COSYNTROPIN- cosyntropin injection, powder, lyophilized, for solution
Cosyntropin for Injection is a sterile lyophilized powder in vials containing 0.25 mg of Cosyntropin and 10 mg of mannitol to be reconstituted with 1 mL of 0.9% Sodium Chloride Injection, USP. Administration is by intravenous or intramuscular injection. Cosyntropin is a 1 to 24 corticotropin, a synthetic subunit of ACTH. It is an open chain polypeptide containing, from the N terminus, the first 24 of the 39 amino acids of natural ACTH. The sequence of amino acids in the 1 to 24 compounds is as follows:
(click image for full-size original)
Cosyntropin for Injection exhibits the full corticosteroidogenic activity of natural ACTH. Various studies have shown that the biologic activity of ACTH resides in the N-terminal portion of the molecule and that the 1 to 20 amino acid residue is the minimal sequence retaining full activity. Partial or complete loss of activity is noted with progressive shortening of the chain beyond 20 amino acid residues. For example, the decrement from 20 to 19 results in a 70% loss of potency.
The pharmacologic profile of Cosyntropin for Injection is similar to that of purified natural ACTH. It has been established that 0.25 mg of will stimulate the adrenal cortex maximally and to the same extent as 25 units of natural ACTH. This dose of Cosyntropin for Injection will produce maximal secretion of 17-OH corticosteroids, 17- ketosteroids and / or 17 - ketogenic steroids.
The extra-adrenal effects which natural ACTH and Cosyntropin for Injection have in common include increased melanotropic activity, increased growth hormone secretion and an adipokinetic effect. These are considered to be without physiological or clinical significance.
Animal, human and synthetic ACTH (1 to 39) which all contain 39 amino acids exhibit similar immunologic activity. This activity resides in the C-terminal portion of the molecule and the 22 to 39 amino acid residues exhibit the greatest degree of antigenicity. In contrast, synthetic polypeptides containing 1 to 19 or fewer amino acids have no detectable immunologic activity. Those containing 1 to 26, 1 to 24 or 1 to 23 amino acids have very little immunologic although full biologic activity. This property of Cosyntropin for Injection assumes added importance in view of the known antigenicity of natural ACTH.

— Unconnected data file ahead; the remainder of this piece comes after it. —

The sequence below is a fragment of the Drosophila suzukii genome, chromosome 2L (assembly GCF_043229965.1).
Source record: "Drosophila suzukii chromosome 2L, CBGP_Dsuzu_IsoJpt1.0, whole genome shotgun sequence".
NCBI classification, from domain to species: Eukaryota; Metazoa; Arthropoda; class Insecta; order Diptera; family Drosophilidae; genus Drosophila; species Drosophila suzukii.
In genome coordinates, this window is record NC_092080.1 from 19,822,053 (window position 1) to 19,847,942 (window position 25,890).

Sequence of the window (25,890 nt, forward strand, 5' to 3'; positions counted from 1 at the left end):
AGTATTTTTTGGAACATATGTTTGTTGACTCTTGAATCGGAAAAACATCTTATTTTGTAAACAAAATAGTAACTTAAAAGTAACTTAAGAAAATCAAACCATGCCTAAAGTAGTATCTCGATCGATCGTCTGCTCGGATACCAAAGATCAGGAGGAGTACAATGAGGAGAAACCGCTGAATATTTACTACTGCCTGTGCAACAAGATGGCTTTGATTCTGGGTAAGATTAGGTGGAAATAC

INDICATIONS AND USAGE
Cosyntropin for Injection is intended for use as a diagnostic agent in the screening of patients presumed to have adrenocortical insufficiency. Because of its rapid effect on the adrenal cortex it may be utilized to perform a 30-minute test of adrenal function (plasma cortisol response) as an office or outpatient procedure, using only 2 venipunctures (see DOSAGE AND ADMINISTRATION section).
Severe hypofunction of the pituitary - adrenal axis is usually associated with subnormal plasma cortisol values but a low basal level is not per se evidence of adrenal insufficiency and does not suffice to make the diagnosis. Many patients with proven insufficiency will have normal basal levels and will develop signs of insufficiency only when stressed. For this reason a criterion which should be used in establishing the diagnosis is the failure to respond to adequate corticotropin stimulation. When presumptive adrenal insufficiency is diagnosed by a subnormal Cosyntropin for Injection test, further studies are indicated to determine if it is primary or secondary.
Primary adrenal insufficiency (Addison's disease) is the result of an intrinsic disease process, such as tuberculosis within the gland. The production of adrenocortical hormones is deficient despite high ACTH levels (feedback mechanism). Secondary or relative insufficiency arises as the result of defective production of ACTH leading in turn to disuse atrophy of the adrenal cortex. It is commonly seen, for example, as result of corticosteroid therapy, Sheehan's syndrome and pituitary tumors or ablation.
The differentiation of both types is based on the premise that a primarily defective gland cannot be stimulated by ACTH whereas a secondarily defective gland is potentially functional and will respond to adequate stimulation with ACTH. Patients selected for further study as the result of a subnormal Cosyntropin for Injection test should be given a 3 or 4 day course of treatment with Repository Corticotropin Injection USP and then retested. Suggested doses are 40 USP units twice daily for 4 days or 60 USP units twice daily for 3 days. Under these conditions little or no increase in plasma cortisol levels will be seen in Addison's disease whereas higher or even normal levels will be seen in cases with secondary adrenal insufficiency.